February 24, 2010

Ruger GP-100 .357 Magnum, $474

Gun Tests, January 1999

Courtesy Gun Tests

The GP-100 had some minor fitting problems, such as an overly long grip screw, but it worked reliably with the ammo we used.

Gun Tests, January 1999

Courtesy Gun Tests

From left to right: Taurus Model 689VR, Smith & Wesson Model 686, Ruger GP100 and Colt King Cobra. Only the Ruger didn't have a red front sight insert, but the GP100's sight picture was clear and sharp.

Some time back on these pages we gave you the results of a test of three .357 Magnum double-action revolvers with four-inch barrels. However, our gun stores tell us that, because so many shooters donít read Gun Tests, folks continually come in and ask which brand of .357 they ought to buy.

We chose the Ruger GP100 as one of the test guns. It had a semi-matte gray appearance, black rubber grips, and adjustable sights featuring a white-outlined black rear sight. The sight radius of the revolver was 7.5 inches. There was no provision for mounting a scope.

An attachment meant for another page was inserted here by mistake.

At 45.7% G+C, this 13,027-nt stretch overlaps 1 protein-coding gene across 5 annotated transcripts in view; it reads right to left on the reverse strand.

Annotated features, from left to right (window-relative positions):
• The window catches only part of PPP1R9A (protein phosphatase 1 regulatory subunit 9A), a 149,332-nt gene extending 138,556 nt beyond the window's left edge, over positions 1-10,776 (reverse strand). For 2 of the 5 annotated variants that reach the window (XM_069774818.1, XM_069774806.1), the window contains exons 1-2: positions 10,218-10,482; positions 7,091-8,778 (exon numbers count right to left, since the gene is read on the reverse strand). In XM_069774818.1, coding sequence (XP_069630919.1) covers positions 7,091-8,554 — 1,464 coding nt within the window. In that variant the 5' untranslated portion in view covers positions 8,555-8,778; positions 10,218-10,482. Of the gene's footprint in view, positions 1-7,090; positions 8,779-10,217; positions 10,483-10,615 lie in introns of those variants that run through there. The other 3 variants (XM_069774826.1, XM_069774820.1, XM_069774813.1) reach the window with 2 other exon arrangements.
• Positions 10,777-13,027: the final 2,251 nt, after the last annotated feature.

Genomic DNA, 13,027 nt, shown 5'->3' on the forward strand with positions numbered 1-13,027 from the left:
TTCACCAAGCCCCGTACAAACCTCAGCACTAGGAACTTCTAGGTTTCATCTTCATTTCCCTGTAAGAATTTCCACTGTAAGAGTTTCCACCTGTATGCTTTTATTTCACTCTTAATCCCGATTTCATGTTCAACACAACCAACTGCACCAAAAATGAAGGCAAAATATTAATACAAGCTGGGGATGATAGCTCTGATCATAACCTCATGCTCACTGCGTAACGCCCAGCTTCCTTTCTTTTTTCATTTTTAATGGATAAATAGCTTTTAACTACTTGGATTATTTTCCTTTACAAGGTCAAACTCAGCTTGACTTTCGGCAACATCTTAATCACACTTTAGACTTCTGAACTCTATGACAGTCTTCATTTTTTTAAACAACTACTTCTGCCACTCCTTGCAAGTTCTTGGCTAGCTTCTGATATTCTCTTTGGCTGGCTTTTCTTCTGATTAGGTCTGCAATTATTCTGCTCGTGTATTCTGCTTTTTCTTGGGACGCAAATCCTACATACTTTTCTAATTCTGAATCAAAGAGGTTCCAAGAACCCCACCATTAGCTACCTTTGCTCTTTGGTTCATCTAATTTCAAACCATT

The Ruger GP100ís grips were black rubber without grooves, but the sides had decorative inserts of brown wood-like material (which some actually found attractive) that give the gun a distinctive look. The grips felt just great in both aimed single-action fire and in rapid-fire double action. Recoil was spread over a large area of the hand and that made for good shooting comfort, even with the heaviest loads.

The controls all functioned well and positively, and we found this to be a pleasant gun to handle and shoot. The trigger was well curved and smooth, and the double-action cycling was just slightly heavier than that of the Smith & Wesson. Trigger movement was even and smooth enough to permit good accuracy when shooting it slowly in the double-action mode. Because it sat lower in the hand than the S&W, the muzzle didnít rise as high. Thus, it allowed faster follow-up shots.